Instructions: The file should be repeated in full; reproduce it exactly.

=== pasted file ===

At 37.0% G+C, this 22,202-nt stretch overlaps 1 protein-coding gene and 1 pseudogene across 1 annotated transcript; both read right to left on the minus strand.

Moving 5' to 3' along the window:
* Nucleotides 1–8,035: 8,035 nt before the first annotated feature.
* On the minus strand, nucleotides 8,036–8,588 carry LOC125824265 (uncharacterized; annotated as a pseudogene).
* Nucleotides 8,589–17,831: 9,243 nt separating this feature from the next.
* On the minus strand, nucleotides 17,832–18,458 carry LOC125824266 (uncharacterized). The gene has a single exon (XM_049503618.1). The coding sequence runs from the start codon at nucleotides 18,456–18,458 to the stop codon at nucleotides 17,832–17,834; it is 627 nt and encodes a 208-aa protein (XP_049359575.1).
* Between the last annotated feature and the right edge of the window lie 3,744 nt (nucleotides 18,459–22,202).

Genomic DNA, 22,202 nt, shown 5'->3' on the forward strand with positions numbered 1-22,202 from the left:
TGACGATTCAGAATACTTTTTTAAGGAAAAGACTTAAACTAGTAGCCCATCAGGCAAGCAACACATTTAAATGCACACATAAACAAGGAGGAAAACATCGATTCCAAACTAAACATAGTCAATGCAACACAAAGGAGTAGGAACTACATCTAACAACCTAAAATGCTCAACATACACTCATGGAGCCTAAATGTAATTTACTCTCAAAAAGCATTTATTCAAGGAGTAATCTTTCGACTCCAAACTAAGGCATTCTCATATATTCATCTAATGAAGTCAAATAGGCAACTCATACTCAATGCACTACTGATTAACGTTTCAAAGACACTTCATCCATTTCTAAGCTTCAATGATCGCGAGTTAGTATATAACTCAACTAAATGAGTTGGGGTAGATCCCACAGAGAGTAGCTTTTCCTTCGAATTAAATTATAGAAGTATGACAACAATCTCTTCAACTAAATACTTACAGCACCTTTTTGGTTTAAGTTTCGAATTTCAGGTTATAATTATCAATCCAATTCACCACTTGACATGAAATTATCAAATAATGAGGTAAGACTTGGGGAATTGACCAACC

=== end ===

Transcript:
At 37.0% G+C, this 22,202-nt stretch overlaps 1 protein-coding gene and 1 pseudogene across 1 annotated transcript; both read right to left on the minus strand.

Moving 5' to 3' along the window:
* Nucleotides 1–8,035: 8,035 nt before the first annotated feature.
* On the minus strand, nucleotides 8,036–8,588 carry LOC125824265 (uncharacterized; annotated as a pseudogene).
* Nucleotides 8,589–17,831: 9,243 nt separating this feature from the next.
* On the minus strand, nucleotides 17,832–18,458 carry LOC125824266 (uncharacterized). The gene has a single exon (XM_049503618.1). The coding sequence runs from the start codon at nucleotides 18,456–18,458 to the stop codon at nucleotides 17,832–17,834; it is 627 nt and encodes a 208-aa protein (XP_049359575.1).
* Between the last annotated feature and the right edge of the window lie 3,744 nt (nucleotides 18,459–22,202).

Genomic DNA, 22,202 nt, shown 5'->3' on the forward strand with positions numbered 1-22,202 from the left:
TGACGATTCAGAATACTTTTTTAAGGAAAAGACTTAAACTAGTAGCCCATCAGGCAAGCAACACATTTAAATGCACACATAAACAAGGAGGAAAACATCGATTCCAAACTAAACATAGTCAATGCAACACAAAGGAGTAGGAACTACATCTAACAACCTAAAATGCTCAACATACACTCATGGAGCCTAAATGTAATTTACTCTCAAAAAGCATTTATTCAAGGAGTAATCTTTCGACTCCAAACTAAGGCATTCTCATATATTCATCTAATGAAGTCAAATAGGCAACTCATACTCAATGCACTACTGATTAACGTTTCAAAGACACTTCATCCATTTCTAAGCTTCAATGATCGCGAGTTAGTATATAACTCAACTAAATGAGTTGGGGTAGATCCCACAGAGAGTAGCTTTTCCTTCGAATTAAATTATAGAAGTATGACAACAATCTCTTCAACTAAATACTTACAGCACCTTTTTGGTTTAAGTTTCGAATTTCAGGTTATAATTATCAATCCAATTCACCACTTGACATGAAATTATCAAATAATGAGGTAAGACTTGGGGAATTGACCAACC